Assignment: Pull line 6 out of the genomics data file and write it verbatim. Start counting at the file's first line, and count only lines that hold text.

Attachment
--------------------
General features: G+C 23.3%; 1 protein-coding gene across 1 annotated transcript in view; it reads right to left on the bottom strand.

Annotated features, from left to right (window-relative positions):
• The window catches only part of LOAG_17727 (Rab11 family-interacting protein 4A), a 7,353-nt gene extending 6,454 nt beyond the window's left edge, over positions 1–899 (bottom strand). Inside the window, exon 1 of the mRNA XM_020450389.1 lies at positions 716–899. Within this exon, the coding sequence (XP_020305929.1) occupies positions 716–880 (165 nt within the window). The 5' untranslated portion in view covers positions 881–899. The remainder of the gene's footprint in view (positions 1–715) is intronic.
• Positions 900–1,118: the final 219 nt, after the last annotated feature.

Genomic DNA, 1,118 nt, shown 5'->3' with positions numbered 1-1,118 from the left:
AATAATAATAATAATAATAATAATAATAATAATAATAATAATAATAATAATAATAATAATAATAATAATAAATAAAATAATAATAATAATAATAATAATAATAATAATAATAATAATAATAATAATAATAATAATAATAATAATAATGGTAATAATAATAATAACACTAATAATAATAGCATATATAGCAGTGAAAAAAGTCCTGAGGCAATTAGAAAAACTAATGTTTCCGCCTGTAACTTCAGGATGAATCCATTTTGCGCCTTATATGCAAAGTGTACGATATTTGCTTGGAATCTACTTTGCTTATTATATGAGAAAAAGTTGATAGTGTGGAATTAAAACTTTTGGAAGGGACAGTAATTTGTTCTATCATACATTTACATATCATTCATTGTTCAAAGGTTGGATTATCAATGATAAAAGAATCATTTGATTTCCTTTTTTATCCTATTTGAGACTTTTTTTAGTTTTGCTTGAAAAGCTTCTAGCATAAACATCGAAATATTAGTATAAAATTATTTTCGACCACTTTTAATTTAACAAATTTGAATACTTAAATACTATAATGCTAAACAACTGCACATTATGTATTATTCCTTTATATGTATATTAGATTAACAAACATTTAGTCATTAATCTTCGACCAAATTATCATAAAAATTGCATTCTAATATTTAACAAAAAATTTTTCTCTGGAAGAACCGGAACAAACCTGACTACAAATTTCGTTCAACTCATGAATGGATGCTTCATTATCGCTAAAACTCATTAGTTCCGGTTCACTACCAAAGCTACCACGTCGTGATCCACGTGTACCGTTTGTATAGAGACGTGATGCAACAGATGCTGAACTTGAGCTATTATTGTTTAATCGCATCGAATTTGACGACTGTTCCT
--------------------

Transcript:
AATAATAATAATAATAATAATAATAATAATAATAATAATAATAATAATAATAATAATAATAATAATAATAAATAAAATAATAATAATAATAATAATAATAATAATAATAATAATAATAATAATAATAATAATAATAATAATAATAATGGTAATAATAATAATAACACTAATAATAATAGCATATATAGCAGTGAAAAAAGTCCTGAGGCAATTAGAAAAACTAATGTTTCCGCCTGTAACTTCAGGATGAATCCATTTTGCGCCTTATATGCAAAGTGTACGATATTTGCTTGGAATCTACTTTGCTTATTATATGAGAAAAAGTTGATAGTGTGGAATTAAAACTTTTGGAAGGGACAGTAATTTGTTCTATCATACATTTACATATCATTCATTGTTCAAAGGTTGGATTATCAATGATAAAAGAATCATTTGATTTCCTTTTTTATCCTATTTGAGACTTTTTTTAGTTTTGCTTGAAAAGCTTCTAGCATAAACATCGAAATATTAGTATAAAATTATTTTCGACCACTTTTAATTTAACAAATTTGAATACTTAAATACTATAATGCTAAACAACTGCACATTATGTATTATTCCTTTATATGTATATTAGATTAACAAACATTTAGTCATTAATCTTCGACCAAATTATCATAAAAATTGCATTCTAATATTTAACAAAAAATTTTTCTCTGGAAGAACCGGAACAAACCTGACTACAAATTTCGTTCAACTCATGAATGGATGCTTCATTATCGCTAAAACTCATTAGTTCCGGTTCACTACCAAAGCTACCACGTCGTGATCCACGTGTACCGTTTGTATAGAGACGTGATGCAACAGATGCTGAACTTGAGCTATTATTGTTTAATCGCATCGAATTTGACGACTGTTCCT